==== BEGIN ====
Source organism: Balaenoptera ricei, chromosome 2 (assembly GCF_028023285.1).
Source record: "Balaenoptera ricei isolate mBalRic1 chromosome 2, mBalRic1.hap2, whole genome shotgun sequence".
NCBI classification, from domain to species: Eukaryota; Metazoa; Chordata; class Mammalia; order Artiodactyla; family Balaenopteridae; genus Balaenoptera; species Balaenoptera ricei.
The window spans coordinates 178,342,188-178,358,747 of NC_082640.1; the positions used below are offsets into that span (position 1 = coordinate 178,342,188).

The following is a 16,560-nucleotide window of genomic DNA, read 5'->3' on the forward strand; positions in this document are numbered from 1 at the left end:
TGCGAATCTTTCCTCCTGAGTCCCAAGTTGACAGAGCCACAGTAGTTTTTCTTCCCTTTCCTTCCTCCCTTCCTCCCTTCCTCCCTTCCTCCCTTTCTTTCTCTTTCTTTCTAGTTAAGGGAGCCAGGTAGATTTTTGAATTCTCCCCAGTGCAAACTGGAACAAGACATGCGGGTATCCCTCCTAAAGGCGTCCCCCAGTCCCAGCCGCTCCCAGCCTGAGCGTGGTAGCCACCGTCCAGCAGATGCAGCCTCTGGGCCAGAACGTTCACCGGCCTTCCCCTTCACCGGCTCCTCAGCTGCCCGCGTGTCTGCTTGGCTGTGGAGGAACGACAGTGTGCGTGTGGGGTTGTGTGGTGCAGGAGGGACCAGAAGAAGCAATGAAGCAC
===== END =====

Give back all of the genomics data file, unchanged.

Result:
Source organism: Balaenoptera ricei, chromosome 2 (assembly GCF_028023285.1).
Source record: "Balaenoptera ricei isolate mBalRic1 chromosome 2, mBalRic1.hap2, whole genome shotgun sequence".
NCBI classification, from domain to species: Eukaryota; Metazoa; Chordata; class Mammalia; order Artiodactyla; family Balaenopteridae; genus Balaenoptera; species Balaenoptera ricei.
The window spans coordinates 178,342,188-178,358,747 of NC_082640.1; the positions used below are offsets into that span (position 1 = coordinate 178,342,188).

The following is a 16,560-nucleotide window of genomic DNA, read 5'->3' on the forward strand; positions in this document are numbered from 1 at the left end:
TGCGAATCTTTCCTCCTGAGTCCCAAGTTGACAGAGCCACAGTAGTTTTTCTTCCCTTTCCTTCCTCCCTTCCTCCCTTCCTCCCTTCCTCCCTTTCTTTCTCTTTCTTTCTAGTTAAGGGAGCCAGGTAGATTTTTGAATTCTCCCCAGTGCAAACTGGAACAAGACATGCGGGTATCCCTCCTAAAGGCGTCCCCCAGTCCCAGCCGCTCCCAGCCTGAGCGTGGTAGCCACCGTCCAGCAGATGCAGCCTCTGGGCCAGAACGTTCACCGGCCTTCCCCTTCACCGGCTCCTCAGCTGCCCGCGTGTCTGCTTGGCTGTGGAGGAACGACAGTGTGCGTGTGGGGTTGTGTGGTGCAGGAGGGACCAGAAGAAGCAATGAAGCAC